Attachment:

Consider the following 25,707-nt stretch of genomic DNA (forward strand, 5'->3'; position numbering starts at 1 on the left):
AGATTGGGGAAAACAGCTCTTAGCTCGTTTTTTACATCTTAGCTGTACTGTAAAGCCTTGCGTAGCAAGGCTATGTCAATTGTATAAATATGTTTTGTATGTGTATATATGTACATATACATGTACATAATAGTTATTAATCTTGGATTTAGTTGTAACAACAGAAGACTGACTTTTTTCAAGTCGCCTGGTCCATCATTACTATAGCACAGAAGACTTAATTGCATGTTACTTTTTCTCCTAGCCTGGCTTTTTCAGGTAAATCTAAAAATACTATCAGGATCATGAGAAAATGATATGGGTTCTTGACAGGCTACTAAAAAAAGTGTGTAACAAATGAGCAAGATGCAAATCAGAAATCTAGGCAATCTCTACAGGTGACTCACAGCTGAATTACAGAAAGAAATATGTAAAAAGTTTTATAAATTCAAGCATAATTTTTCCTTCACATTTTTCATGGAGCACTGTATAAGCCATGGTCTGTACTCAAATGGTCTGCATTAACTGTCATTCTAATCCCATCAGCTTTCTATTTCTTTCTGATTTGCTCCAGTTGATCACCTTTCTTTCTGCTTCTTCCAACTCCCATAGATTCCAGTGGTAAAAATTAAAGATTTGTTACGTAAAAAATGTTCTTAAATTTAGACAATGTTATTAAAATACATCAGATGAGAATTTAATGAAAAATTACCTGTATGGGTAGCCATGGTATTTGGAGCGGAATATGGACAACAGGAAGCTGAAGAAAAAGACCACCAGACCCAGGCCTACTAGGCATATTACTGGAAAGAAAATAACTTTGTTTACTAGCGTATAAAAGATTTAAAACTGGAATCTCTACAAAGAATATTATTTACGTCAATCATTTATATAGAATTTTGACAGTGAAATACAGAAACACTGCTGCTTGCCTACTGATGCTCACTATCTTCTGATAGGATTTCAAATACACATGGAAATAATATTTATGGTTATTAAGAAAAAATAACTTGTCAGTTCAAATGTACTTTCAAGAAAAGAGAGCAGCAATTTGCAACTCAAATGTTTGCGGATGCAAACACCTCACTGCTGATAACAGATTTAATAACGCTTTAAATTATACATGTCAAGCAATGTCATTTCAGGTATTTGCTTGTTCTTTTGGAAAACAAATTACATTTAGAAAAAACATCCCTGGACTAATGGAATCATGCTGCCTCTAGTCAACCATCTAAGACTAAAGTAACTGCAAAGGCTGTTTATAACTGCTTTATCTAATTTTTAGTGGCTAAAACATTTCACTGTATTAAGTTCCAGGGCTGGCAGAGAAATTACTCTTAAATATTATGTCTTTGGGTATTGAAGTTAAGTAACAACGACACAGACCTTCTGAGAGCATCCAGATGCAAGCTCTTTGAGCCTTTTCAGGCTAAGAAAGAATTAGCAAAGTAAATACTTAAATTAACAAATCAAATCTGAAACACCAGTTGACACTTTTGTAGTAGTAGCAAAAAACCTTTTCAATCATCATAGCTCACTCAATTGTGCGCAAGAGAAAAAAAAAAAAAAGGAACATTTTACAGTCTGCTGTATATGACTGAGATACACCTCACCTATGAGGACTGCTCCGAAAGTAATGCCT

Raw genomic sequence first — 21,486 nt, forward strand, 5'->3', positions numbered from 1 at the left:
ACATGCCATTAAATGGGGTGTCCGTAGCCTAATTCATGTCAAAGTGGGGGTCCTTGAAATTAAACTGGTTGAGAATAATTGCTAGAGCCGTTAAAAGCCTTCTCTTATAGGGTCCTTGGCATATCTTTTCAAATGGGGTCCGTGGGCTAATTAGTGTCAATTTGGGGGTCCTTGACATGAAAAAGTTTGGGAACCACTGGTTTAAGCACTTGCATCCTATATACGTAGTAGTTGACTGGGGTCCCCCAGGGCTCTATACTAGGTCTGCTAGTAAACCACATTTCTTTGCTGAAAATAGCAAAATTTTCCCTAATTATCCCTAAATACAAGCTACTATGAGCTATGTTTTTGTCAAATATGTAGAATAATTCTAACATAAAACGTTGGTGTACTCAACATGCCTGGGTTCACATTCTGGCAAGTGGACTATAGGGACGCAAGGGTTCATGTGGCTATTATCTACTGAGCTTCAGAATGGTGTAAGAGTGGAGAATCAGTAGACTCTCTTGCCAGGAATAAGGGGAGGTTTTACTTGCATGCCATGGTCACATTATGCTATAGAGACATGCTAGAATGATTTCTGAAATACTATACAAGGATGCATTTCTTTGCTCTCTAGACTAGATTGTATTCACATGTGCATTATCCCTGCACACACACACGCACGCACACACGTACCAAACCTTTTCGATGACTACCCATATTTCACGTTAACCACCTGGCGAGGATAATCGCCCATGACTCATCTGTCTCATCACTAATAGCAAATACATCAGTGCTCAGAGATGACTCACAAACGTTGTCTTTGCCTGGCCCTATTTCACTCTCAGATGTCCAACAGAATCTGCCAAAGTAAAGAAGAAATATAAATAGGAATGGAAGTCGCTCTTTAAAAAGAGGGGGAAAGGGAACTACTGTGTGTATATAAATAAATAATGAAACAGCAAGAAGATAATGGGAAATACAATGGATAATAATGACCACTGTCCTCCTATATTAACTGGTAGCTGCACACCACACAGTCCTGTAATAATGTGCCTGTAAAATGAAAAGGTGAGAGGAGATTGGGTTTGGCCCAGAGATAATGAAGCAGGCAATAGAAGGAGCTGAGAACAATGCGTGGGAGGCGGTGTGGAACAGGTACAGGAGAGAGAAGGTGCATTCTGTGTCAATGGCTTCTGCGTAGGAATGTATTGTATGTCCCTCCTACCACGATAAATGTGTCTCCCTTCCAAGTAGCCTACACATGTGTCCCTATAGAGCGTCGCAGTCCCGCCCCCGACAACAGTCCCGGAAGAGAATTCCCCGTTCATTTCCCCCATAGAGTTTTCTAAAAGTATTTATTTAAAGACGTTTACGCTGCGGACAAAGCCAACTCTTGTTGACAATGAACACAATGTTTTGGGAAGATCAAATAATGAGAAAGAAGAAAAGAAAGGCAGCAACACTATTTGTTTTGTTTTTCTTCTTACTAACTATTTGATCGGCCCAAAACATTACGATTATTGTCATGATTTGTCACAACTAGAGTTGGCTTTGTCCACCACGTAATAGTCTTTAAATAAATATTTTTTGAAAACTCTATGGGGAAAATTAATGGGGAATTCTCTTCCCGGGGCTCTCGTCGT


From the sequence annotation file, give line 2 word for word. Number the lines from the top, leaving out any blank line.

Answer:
AGATTGGGGAAAACAGCTCTTAGCTCGTTTTTTACATCTTAGCTGTACTGTAAAGCCTTGCGTAGCAAGGCTATGTCAATTGTATAAATATGTTTTGTATGTGTATATATGTACATATACATGTACATAATAGTTATTAATCTTGGATTTAGTTGTAACAACAGAAGACTGACTTTTTTCAAGTCGCCTGGTCCATCATTACTATAGCACAGAAGACTTAATTGCATGTTACTTTTTCTCCTAGCCTGGCTTTTTCAGGTAAATCTAAAAATACTATCAGGATCATGAGAAAATGATATGGGTTCTTGACAGGCTACTAAAAAAAGTGTGTAACAAATGAGCAAGATGCAAATCAGAAATCTAGGCAATCTCTACAGGTGACTCACAGCTGAATTACAGAAAGAAATATGTAAAAAGTTTTATAAATTCAAGCATAATTTTTCCTTCACATTTTTCATGGAGCACTGTATAAGCCATGGTCTGTACTCAAATGGTCTGCATTAACTGTCATTCTAATCCCATCAGCTTTCTATTTCTTTCTGATTTGCTCCAGTTGATCACCTTTCTTTCTGCTTCTTCCAACTCCCATAGATTCCAGTGGTAAAAATTAAAGATTTGTTACGTAAAAAATGTTCTTAAATTTAGACAATGTTATTAAAATACATCAGATGAGAATTTAATGAAAAATTACCTGTATGGGTAGCCATGGTATTTGGAGCGGAATATGGACAACAGGAAGCTGAAGAAAAAGACCACCAGACCCAGGCCTACTAGGCATATTACTGGAAAGAAAATAACTTTGTTTACTAGCGTATAAAAGATTTAAAACTGGAATCTCTACAAAGAATATTATTTACGTCAATCATTTATATAGAATTTTGACAGTGAAATACAGAAACACTGCTGCTTGCCTACTGATGCTCACTATCTTCTGATAGGATTTCAAATACACATGGAAATAATATTTATGGTTATTAAGAAAAAATAACTTGTCAGTTCAAATGTACTTTCAAGAAAAGAGAGCAGCAATTTGCAACTCAAATGTTTGCGGATGCAAACACCTCACTGCTGATAACAGATTTAATAACGCTTTAAATTATACATGTCAAGCAATGTCATTTCAGGTATTTGCTTGTTCTTTTGGAAAACAAATTACATTTAGAAAAAACATCCCTGGACTAATGGAATCATGCTGCCTCTAGTCAACCATCTAAGACTAAAGTAACTGCAAAGGCTGTTTATAACTGCTTTATCTAATTTTTAGTGGCTAAAACATTTCACTGTATTAAGTTCCAGGGCTGGCAGAGAAATTACTCTTAAATATTATGTCTTTGGGTATTGAAGTTAAGTAACAACGACACAGACCTTCTGAGAGCATCCAGATGCAAGCTCTTTGAGCCTTTTCAGGCTAAGAAAGAATTAGCAAAGTAAATACTTAAATTAACAAATCAAATCTGAAACACCAGTTGACACTTTTGTAGTAGTAGCAAAAAACCTTTTCAATCATCATAGCTCACTCAATTGTGCGCAAGAGAAAAAAAAAAAAAAGGAACATTTTACAGTCTGCTGTATATGACTGAGATACACCTCACCTATGAGGACTGCTCCGAAAGTAATGCCT